Good implementation of programs begets impact. The overall HIV prevalence results have a strong correlation with improved performance of the Global Fund grants in Kenya, a great turn around for a portfolio that didn’t start very strongly. “Kenya has had problems with its implementation in the past,” said Ochero. But the country’s reforms have dramatically changed the face of HIV, TB and malaria in the country. Kenya’s Country Coordinating Mechanism has streamlined itself and improved communication and trust between the country and the Global Fund. It also established a firm conflict-of-interest policy. “We now have a strong mutual collaboration and understanding between us and Geneva,” said Cherutich. With the changes, Kenya’s grants with the Global Fund are performing remarkably well. Ochero says the improved rating of the grants points to the great work that Kenya is doing in the fight against the three diseases.
Colombia Wins Malaria Award Proyecto Malaria Colombia, a Colombian health initiative supported by the Global Fund, has won a top malaria prize in the Americas for its success in fighting the disease among vulnerable populations and for strengthening community health care. Colombia has the highest disease burden in Latin America after Brazil, with 24 per cent of the population being at risk of infection. Indigenous groups, populations of African descent and communities displaced by violence are among the most affected by malaria. Proyecto Malaria was launched in 2010, when Colombia reported more than 115,000 cases of malaria. It is concentrated in specific areas. Five departments - Córdoba, Antioquia, Chocó, Valle del Cauca and Cauca – accounted for 80 percent of all malaria cases in Colombia. By focusing the response, effective action was taken. By 2012, the number of reported cases had dropped by almost 50 per cent.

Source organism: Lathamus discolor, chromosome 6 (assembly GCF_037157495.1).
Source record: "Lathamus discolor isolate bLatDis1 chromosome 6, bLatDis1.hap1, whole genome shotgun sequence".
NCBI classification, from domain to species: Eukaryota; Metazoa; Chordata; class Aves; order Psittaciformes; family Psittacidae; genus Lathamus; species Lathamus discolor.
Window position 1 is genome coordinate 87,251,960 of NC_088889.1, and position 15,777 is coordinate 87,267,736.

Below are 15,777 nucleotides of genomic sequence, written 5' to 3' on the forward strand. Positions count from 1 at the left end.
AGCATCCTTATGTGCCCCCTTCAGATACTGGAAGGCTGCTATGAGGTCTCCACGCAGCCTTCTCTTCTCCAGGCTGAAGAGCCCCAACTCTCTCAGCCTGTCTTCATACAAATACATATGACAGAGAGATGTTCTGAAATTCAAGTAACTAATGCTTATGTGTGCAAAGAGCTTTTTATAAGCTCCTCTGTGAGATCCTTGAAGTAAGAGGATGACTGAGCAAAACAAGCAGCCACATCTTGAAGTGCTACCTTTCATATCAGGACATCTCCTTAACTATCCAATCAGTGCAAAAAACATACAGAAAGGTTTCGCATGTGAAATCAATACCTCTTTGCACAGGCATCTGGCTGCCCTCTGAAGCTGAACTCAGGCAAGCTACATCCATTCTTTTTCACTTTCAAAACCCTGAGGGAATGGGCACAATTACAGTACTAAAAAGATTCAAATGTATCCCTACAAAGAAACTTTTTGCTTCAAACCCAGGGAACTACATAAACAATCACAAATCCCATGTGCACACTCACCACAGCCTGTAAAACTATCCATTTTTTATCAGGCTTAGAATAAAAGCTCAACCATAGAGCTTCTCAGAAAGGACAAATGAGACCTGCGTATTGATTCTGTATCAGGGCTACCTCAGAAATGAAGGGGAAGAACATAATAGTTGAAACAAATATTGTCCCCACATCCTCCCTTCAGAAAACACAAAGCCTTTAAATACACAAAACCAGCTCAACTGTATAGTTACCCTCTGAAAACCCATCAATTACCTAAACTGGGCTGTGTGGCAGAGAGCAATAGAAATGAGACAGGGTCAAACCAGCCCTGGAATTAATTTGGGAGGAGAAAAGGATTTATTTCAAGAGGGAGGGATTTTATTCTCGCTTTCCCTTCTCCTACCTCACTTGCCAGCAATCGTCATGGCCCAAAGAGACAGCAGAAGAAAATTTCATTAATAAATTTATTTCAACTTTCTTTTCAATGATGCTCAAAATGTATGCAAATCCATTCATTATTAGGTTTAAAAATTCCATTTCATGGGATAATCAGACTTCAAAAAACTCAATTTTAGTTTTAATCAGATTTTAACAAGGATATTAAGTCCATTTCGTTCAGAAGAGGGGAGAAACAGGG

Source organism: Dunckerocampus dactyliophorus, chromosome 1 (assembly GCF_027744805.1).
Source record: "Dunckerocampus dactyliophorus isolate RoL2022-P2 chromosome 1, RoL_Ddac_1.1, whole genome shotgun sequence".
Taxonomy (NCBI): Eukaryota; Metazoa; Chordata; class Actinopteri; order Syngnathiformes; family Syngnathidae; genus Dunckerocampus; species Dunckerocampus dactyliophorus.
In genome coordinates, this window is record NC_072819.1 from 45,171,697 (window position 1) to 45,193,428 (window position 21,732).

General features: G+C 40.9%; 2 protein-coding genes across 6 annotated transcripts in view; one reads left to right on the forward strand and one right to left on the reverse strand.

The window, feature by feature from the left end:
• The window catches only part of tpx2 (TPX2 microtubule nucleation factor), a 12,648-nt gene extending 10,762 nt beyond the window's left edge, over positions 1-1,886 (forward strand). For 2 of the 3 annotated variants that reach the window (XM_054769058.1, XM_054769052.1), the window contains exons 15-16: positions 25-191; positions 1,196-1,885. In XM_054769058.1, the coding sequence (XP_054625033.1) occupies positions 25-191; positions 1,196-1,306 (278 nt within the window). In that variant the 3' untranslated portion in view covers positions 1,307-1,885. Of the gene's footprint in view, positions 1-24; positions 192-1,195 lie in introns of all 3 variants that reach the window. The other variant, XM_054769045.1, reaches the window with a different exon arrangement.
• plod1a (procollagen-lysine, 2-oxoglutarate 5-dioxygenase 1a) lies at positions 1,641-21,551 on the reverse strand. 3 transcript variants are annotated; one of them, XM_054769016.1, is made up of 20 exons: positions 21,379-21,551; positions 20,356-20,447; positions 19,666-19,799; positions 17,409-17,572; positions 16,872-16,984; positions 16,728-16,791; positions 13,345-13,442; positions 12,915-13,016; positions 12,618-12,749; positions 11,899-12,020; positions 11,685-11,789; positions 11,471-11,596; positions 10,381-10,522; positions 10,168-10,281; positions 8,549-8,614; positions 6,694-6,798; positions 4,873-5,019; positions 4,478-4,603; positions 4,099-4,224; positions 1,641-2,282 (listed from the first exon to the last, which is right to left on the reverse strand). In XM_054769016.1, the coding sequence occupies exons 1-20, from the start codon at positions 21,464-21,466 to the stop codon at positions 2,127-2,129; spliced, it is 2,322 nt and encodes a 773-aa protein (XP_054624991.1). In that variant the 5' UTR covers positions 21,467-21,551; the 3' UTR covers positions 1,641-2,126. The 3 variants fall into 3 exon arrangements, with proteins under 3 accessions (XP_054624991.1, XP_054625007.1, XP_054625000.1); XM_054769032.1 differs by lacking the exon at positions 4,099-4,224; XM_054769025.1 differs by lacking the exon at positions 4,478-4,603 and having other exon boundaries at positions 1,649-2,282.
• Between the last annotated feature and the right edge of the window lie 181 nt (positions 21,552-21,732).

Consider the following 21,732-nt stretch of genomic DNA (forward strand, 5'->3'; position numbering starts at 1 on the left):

Administered by Colombia’s state agency for development, FONADE, and by the Fundación Universidad de Antioquia, Proyecto Malaria Colombia provides diagnostic and prevention services in rural areas through a network of community health workers, including the delivery of mosquito nets. The program organizes games and other community events in local languages aimed at educating people about the disease and the correct way to install nets to fend off “zancudos”, as mosquitoes are known in most Latin American countries. The success of Proyecto Malaria Colombia has gone beyond fighting malaria. The program has expanded primary health services in hard-to-reach areas with little state presence, providing villages with someone from their own community to deliver pre-natal, maternal and child care. It has also developed women’s leadership skills in the communities. And the program’s experience and methods are being used to address other public health problems, such as leishmaniasis and tuberculosis.